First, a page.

An honest question for the Freemasons here.

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posted on Jul, 31 2012 @ 05:33 AM
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Please understand I'm not jabbing at anyone asking this question, but I would like an honest answer to a thought that came up in a conversation today.

At lunch we were discussing homosexuality in the workplace, and whether it is more accepted these days. This got me to thinking, as one of our staff is a Freemason. Quiet guy, really nice and helpful, the typical Mason I know and have had dealings with over the years.
I wanted to ask the question, but felt a little awkward and rude in what I felt was calling this guy out in front of my work colleagues about something he is usually private about.

What is the Masonic stance on gay members? I know all religion is tolerated, and the Masons seem to be fairly tolerant of difference, but I just wondered if they have either an official or unofficial stance on allowing members who are gay in joining?
I mean no disrespect to either gays or Masons, but would like an honest answer from actual Masons.




posted on Jul, 31 2012 @ 05:45 AM
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reply to post by 74Templar
 


Masonry regards a man for his inner qualities, not his external qualities. So every man should be considered equal and on the same level. That being said, masonry is made up of regular men. Men with flaws. The official stance is always the same.

The only requirements is you must be a man, freeborn, non felon, a good man, believe in God or a higher power.
If I was to give advice to a gay man who wanted to join, I would say, don't ask, don't tell, until you are balloted upon. Once you are a brother, Masonic law will no allow any wrongdoing, but during the voting process, you are subject to men of all backgrounds and beliefs.



posted on Jul, 31 2012 @ 05:53 AM
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Originally posted by network dude
reply to post by 74Templar
 


Masonry regards a man for his inner qualities, not his external qualities. So every man should be considered equal and on the same level. That being said, masonry is made up of regular men. Men with flaws. The official stance is always the same.

The only requirements is you must be a man, freeborn, non felon, a good man, believe in God or a higher power.
If I was to give advice to a gay man who wanted to join, I would say, don't ask, don't tell, until you are balloted upon. Once you are a brother, Masonic law will no allow any wrongdoing, but during the voting process, you are subject to men of all backgrounds and beliefs.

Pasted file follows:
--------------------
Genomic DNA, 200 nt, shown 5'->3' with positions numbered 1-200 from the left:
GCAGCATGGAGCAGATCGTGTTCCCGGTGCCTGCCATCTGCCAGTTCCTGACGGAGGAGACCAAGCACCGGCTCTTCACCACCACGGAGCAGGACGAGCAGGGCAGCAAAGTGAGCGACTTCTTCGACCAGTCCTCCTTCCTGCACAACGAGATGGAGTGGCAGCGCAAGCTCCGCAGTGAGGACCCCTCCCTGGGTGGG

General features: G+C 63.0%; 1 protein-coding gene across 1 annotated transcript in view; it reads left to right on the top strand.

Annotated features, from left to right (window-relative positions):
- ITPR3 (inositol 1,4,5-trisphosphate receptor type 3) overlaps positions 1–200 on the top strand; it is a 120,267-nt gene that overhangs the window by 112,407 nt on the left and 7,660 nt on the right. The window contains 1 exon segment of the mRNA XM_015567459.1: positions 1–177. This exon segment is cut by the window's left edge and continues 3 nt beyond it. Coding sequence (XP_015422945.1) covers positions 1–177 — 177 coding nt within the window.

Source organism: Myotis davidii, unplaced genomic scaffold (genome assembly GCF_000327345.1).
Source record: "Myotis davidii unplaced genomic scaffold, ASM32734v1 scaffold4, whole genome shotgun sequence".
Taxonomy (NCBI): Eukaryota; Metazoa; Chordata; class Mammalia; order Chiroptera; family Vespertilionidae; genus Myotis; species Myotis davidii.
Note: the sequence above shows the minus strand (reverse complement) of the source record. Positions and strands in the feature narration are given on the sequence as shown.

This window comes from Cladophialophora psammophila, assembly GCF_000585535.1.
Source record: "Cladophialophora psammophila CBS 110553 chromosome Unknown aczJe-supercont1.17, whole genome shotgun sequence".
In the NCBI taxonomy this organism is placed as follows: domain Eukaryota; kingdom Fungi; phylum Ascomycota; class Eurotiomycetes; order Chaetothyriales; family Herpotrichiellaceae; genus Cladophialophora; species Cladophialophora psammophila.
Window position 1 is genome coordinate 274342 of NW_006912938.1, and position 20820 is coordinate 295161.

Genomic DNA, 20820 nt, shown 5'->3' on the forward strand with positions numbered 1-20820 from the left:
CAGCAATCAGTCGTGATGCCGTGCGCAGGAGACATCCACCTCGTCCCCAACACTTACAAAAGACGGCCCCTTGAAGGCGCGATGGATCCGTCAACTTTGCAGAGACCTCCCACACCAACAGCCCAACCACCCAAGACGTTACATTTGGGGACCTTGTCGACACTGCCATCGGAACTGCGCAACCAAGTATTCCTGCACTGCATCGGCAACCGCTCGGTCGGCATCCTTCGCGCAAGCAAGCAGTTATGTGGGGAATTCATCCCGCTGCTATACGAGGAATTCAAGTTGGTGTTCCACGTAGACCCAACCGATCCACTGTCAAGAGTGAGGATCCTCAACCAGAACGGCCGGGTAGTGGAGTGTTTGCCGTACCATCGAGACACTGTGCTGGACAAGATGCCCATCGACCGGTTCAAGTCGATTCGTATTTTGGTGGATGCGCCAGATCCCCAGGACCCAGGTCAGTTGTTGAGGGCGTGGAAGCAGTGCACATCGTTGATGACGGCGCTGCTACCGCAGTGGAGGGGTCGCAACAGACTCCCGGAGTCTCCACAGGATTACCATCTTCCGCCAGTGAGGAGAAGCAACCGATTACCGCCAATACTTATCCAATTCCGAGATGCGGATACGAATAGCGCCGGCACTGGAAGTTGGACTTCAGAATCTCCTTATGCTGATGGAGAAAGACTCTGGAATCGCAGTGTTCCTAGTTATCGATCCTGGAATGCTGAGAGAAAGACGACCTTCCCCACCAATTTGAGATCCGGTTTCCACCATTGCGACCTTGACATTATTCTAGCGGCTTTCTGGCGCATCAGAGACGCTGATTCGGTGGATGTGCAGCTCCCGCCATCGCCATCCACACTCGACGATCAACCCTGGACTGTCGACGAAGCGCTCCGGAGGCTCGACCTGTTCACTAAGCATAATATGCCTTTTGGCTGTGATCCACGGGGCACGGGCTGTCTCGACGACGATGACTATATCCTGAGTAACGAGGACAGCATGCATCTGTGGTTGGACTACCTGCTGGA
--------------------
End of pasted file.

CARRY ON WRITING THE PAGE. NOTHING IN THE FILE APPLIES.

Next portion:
That's pretty much what I suspected, given the Mason's tolerance for all kinds of religion, I just wasn't sure due to the religious angle of Freemasonry. You just see so much bigotry against gays, especially from the Christian side, that it may filter down to the same aspect of Masonry. But you are right, all the Masons I have ever met and had dealings with, particularly my work colleague, they seem to be pretty open minded people. I mean he doesn't even roll his eyes when I talk about the NWO and Monsanto to him....



posted on Jul, 31 2012 @ 07:18 AM
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reply to post by 74Templar
 


Your answer comes from the 47th problem of Euclid.

“In every right angled triangle the square on the hypotenuse is equal to the sum of the squares of the other two sides.”

To betray this ratio is to betray Masonry. It is founded on the perfect right triangle with 3, 4 and 5. The square of 3 is 9. The square of 4 is 16. The sum of 9 and 16 is 25 with 25 representing the hypotenuse. The square root of 25 is 5. Therefore, the ratio is written: 3:4:5

The Egyptians considered this the universal nature of mankind. How would a triangle look with 3:3:5? Can you even have a triangle with 3:3:5? No.

The Republic - Plato’s theory in Book VIII, Chapter III

3 Osiris - Hypotenuse - the male principle

4 Isis - The Base - composed of four units - the female principle

5 Horus - five units – was seen as the product of the first two principles

Unless the Masons betray their primary foundation, the very thing they see as the significance of their organization, they would not replace 4 with another 3. It doesn't make sense. Then again, I am not a Mason.

The world is built on this ratio. Anything else would make buildings fall down. The building starts with the foundation. Of course, this is what the Operative Mason relies on. Maybe the Speculative Mason would have a different view.